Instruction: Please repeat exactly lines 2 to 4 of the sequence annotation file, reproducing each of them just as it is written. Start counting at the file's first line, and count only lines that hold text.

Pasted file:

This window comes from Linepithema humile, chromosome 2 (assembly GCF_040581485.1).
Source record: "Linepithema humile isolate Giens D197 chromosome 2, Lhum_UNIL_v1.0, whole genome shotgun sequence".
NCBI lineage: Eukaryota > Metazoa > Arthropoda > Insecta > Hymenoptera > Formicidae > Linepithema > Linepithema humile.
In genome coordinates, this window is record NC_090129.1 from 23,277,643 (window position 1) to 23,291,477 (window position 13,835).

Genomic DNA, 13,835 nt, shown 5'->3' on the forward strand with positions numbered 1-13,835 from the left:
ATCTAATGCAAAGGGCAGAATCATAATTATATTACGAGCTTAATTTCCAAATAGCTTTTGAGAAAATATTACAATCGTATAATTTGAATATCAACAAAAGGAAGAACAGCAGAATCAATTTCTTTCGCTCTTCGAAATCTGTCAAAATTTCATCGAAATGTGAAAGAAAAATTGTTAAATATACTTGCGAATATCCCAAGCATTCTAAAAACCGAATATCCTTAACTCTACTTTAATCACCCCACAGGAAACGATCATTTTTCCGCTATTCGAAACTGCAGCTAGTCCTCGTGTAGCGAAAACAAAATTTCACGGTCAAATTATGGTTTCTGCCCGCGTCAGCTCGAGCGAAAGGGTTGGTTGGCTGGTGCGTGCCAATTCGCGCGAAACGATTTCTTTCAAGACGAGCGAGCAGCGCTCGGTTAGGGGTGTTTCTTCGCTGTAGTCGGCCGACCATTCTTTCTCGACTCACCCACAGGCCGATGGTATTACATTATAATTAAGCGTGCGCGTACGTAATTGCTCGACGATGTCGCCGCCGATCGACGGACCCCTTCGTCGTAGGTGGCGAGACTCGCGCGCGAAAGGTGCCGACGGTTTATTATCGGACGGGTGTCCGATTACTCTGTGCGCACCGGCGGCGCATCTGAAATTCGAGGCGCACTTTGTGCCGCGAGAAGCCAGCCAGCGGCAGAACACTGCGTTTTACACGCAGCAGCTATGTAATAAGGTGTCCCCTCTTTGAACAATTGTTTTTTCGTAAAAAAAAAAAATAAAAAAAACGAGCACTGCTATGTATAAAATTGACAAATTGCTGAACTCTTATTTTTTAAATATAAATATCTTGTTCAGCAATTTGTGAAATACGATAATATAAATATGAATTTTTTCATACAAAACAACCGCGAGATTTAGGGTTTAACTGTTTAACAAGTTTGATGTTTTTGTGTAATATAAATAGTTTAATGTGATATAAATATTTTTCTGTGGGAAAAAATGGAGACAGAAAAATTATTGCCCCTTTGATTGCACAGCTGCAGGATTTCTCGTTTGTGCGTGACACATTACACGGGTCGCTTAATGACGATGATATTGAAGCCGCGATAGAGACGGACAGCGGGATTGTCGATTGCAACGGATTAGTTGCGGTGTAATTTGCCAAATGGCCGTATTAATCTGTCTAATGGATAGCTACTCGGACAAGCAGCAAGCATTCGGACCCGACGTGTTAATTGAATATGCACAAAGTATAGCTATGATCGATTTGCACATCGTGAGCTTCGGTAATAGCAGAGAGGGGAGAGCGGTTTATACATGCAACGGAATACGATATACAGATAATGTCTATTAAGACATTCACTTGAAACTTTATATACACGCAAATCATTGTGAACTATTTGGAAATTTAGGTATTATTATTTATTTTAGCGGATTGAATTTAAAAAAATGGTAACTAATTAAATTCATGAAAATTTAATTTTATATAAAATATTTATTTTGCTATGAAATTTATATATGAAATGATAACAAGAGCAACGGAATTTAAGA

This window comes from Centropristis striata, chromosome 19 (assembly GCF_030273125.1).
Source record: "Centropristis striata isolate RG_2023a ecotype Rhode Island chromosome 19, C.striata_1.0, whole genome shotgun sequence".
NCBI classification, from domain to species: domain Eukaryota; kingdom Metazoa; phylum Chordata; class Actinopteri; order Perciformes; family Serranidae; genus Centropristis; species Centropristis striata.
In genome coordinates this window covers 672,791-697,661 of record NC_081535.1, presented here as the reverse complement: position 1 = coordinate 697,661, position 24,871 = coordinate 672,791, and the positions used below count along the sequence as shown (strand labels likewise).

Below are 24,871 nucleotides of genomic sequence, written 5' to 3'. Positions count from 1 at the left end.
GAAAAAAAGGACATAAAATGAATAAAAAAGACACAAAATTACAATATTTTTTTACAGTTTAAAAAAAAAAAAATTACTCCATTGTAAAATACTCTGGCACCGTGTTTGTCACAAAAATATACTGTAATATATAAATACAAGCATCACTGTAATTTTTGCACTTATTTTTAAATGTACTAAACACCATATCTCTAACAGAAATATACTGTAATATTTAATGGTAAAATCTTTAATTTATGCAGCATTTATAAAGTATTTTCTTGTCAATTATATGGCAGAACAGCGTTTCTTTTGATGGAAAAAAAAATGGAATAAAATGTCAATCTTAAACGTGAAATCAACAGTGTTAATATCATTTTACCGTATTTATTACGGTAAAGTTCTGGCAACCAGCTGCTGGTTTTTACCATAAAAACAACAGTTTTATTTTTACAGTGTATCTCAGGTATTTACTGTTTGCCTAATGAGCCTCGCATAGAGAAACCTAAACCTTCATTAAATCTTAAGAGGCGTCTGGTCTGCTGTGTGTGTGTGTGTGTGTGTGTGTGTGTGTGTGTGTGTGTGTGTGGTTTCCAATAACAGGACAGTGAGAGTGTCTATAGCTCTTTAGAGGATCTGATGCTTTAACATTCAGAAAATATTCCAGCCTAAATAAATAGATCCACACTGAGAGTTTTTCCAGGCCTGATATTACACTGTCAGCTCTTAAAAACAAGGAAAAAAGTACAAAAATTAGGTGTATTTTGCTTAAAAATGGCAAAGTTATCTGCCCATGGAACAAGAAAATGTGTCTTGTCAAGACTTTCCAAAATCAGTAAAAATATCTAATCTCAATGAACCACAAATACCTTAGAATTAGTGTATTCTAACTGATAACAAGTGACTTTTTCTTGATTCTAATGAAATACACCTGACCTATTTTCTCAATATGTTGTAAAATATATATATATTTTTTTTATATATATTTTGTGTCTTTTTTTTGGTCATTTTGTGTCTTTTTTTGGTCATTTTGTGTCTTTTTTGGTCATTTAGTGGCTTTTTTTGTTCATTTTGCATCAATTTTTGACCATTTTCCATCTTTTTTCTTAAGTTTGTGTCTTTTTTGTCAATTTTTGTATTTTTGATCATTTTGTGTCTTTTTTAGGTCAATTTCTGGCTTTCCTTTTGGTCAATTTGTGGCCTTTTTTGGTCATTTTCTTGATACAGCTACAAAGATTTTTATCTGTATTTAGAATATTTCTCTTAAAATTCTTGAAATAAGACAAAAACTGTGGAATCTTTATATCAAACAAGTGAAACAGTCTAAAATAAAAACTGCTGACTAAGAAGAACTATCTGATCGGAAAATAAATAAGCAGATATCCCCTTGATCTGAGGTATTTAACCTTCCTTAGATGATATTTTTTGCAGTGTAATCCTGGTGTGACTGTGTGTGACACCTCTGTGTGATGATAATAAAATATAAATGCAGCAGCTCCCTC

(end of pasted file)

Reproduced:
Source record: "Linepithema humile isolate Giens D197 chromosome 2, Lhum_UNIL_v1.0, whole genome shotgun sequence".
NCBI lineage: Eukaryota > Metazoa > Arthropoda > Insecta > Hymenoptera > Formicidae > Linepithema > Linepithema humile.
In genome coordinates, this window is record NC_090129.1 from 23,277,643 (window position 1) to 23,291,477 (window position 13,835).